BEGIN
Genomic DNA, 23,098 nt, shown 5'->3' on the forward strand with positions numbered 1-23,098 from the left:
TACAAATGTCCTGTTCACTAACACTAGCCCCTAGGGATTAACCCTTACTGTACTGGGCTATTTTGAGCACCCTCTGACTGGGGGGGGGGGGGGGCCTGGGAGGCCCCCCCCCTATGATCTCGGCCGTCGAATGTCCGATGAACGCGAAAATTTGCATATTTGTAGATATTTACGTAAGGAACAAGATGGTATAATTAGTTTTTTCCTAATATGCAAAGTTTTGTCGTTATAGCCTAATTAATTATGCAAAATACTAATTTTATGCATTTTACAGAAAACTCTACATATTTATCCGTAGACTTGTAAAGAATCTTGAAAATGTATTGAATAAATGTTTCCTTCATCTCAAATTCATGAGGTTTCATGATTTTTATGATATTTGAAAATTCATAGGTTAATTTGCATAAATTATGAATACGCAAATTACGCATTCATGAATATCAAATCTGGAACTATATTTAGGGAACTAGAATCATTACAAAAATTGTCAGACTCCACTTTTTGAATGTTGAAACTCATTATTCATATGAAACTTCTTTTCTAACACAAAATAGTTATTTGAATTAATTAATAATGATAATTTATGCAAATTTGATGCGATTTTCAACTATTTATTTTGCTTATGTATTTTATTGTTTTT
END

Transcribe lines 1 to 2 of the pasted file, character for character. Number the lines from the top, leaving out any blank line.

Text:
Genomic DNA, 23,098 nt, shown 5'->3' on the forward strand with positions numbered 1-23,098 from the left:
TACAAATGTCCTGTTCACTAACACTAGCCCCTAGGGATTAACCCTTACTGTACTGGGCTATTTTGAGCACCCTCTGACTGGGGGGGGGGGGGGGCCTGGGAGGCCCCCCCCCTATGATCTCGGCCGTCGAATGTCCGATGAACGCGAAAATTTGCATATTTGTAGATATTTACGTAAGGAACAAGATGGTATAATTAGTTTTTTCCTAATATGCAAAGTTTTGTCGTTATAGCCTAATTAATTATGCAAAATACTAATTTTATGCATTTTACAGAAAACTCTACATATTTATCCGTAGACTTGTAAAGAATCTTGAAAATGTATTGAATAAATGTTTCCTTCATCTCAAATTCATGAGGTTTCATGATTTTTATGATATTTGAAAATTCATAGGTTAATTTGCATAAATTATGAATACGCAAATTACGCATTCATGAATATCAAATCTGGAACTATATTTAGGGAACTAGAATCATTACAAAAATTGTCAGACTCCACTTTTTGAATGTTGAAACTCATTATTCATATGAAACTTCTTTTCTAACACAAAATAGTTATTTGAATTAATTAATAATGATAATTTATGCAAATTTGATGCGATTTTCAACTATTTATTTTGCTTATGTATTTTATTGTTTTT